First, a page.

(since 1999)


Cookbooks, Biographies & Memoirs; Food References, History & Science; Humor, etc.

 You are here > Home

COOKBOOKSFood Reference: K to Z >  Larousse Gastronomique



From Amateur & Basic Cooking Classes to Professional Chef Training & Degrees -  Associates, Bachelors & Masters - More than 1,000 schools & classes listed for all 50 States, Online and Worldwide


FREE Magazines
and other Publications

An extensive selection of free magazines and other publications

Larousse Gastronomique (2001 revised ed)


by Prosper Montagne (Editor)

The granddaddy of all culinary reference books!

Since its first publication in 1938, Larousse Gastronomique has been an unparalleled resource. In one volume, it presents the history of foods, eating, and restaurants; cooking terms; techniques from elementary to advanced; a review of basic ingredients with advice on recognizing, buying, storing, and using them; biographies of important culinary figures; and recommendations for cooking nearly everything.

The new edition, the first since 1988, expands the book’s scope from classic continental cuisine to include the contemporary global table, appealing to a whole new audience of internationally conscious cooks. Larousse Gastronomique is still the last word on béchamel and béarnaise, Brillat-Savarin and Bordeaux, but now it is also the go-to source on biryani and bok choy, bruschetta and Bhutan rice.

Larousse Gastronomique is rich with classic and classic-to-be recipes, new ingredients, new terms and techniques, as well as explanations of current food legislation, labeling, and technology. User-friendly design elements create a whole new Larousse for a new generation of food lovers.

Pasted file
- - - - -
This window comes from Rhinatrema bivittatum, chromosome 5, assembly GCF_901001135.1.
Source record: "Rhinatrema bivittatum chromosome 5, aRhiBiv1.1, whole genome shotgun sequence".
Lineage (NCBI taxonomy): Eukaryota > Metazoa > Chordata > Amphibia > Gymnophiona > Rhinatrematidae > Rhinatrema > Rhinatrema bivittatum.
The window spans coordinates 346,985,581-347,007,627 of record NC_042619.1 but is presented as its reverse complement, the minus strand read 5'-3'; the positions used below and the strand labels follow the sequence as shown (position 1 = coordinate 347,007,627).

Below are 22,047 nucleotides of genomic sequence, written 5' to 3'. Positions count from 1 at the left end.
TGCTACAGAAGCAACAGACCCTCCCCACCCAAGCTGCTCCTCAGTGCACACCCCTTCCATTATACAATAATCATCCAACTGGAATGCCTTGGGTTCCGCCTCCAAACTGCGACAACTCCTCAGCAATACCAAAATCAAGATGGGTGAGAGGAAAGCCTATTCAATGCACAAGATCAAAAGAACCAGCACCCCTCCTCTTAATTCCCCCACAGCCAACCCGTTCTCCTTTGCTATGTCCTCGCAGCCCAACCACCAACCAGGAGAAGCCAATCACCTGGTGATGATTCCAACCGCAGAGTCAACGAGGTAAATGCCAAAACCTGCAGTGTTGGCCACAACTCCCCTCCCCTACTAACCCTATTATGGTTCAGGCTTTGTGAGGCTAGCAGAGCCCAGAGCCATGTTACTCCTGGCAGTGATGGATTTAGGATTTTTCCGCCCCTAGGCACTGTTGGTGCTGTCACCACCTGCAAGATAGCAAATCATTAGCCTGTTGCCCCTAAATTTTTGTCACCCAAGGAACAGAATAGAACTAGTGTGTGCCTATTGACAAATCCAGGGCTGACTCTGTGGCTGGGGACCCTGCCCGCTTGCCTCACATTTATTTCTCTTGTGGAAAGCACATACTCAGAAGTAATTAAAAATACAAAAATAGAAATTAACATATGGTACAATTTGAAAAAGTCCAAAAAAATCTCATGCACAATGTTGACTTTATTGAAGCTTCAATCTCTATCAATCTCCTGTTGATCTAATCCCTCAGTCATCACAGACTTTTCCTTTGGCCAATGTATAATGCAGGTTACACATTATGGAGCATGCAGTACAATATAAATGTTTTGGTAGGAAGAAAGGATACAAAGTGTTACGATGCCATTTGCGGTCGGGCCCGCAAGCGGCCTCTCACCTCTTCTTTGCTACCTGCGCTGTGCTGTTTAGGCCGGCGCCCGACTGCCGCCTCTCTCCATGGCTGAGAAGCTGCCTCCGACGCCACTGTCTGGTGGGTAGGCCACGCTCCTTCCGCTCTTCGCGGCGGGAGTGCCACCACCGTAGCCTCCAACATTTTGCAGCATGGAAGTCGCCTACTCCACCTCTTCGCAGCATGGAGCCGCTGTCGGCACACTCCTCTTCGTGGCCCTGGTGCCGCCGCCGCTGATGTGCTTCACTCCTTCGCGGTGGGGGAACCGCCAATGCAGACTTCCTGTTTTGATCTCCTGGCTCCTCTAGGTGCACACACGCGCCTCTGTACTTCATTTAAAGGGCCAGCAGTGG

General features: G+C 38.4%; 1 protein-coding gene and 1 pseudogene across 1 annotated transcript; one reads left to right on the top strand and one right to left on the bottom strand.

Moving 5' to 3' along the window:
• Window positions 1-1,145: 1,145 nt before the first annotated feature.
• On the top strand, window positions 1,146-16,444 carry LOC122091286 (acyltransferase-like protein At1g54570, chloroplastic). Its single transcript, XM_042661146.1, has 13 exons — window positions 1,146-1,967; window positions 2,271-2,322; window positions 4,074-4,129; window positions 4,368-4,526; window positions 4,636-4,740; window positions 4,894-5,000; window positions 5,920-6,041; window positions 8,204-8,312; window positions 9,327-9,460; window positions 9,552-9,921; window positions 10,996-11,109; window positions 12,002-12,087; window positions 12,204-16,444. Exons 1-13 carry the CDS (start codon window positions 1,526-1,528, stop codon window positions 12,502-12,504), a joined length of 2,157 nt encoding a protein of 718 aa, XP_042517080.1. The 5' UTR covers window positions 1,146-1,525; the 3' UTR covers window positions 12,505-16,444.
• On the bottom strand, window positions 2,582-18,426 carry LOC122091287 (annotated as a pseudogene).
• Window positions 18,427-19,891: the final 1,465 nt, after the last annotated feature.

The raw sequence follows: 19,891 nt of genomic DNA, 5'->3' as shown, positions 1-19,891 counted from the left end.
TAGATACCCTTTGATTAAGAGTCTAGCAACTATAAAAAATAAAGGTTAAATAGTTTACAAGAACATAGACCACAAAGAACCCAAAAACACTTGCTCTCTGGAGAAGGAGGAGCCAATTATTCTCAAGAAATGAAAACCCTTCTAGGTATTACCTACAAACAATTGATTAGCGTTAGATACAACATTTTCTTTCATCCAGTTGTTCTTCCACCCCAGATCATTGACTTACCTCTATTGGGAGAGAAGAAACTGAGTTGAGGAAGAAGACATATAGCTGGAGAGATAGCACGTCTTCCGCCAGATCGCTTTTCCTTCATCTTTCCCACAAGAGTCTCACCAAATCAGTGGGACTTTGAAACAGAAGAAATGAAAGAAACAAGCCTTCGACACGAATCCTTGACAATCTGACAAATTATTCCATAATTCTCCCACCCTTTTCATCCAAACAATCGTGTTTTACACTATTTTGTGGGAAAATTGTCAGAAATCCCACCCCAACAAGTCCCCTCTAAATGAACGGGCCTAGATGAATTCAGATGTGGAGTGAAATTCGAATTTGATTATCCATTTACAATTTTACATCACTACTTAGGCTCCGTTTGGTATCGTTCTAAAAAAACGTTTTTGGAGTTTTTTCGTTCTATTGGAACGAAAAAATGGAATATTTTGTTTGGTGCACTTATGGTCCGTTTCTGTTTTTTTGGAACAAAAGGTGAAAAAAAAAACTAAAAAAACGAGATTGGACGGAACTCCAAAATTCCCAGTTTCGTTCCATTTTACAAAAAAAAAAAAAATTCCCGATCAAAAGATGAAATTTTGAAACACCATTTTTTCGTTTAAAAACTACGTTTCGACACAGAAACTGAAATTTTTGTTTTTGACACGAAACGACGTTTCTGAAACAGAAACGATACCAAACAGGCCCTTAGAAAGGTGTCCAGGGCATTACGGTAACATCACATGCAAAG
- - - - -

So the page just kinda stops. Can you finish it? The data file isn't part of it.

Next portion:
The grand-père of culinary references, this bills itself as "the world's greatest culinary encyclopedia," but the emphasis is still, oh! so French. The stiffness inherent in translation shows; among other things, Larousse uses the wonderfully awkward term "cookery correspondent" to mean a food writer. Try looking up common American edibles--the martini, say, or meatloaf--and you'll get nowhere. French toast is listed as a dessert, not a breakfast.

If you can put up with occasional snootiness, though, you're in for a treat. This is good enough to be read, paged through, nibbled at like a fine cheese, as it's as much a history book as a reference. Absolutely fascinating stuff abounds here, and the photography is splendid.
Reviewer: Catherine S. Vodrey from East Liverpool, Ohio


  Home   |   About & Contact   |   Food History Articles   |   Interviews   |   Cooking Contests   |   Other Links  

Please feel free to link to any pages of from your website.
For permission to use any of this content please E-mail:
All contents are copyright © 1990 - 2015 James T. Ehler and unless otherwise noted.
All rights reserved.
You may copy and use portions of this website for non-commercial, personal use only.
Any other use of these materials without prior written authorization is not very nice and violates the copyright.
Please take the time to request permission. Logo



Popular Pages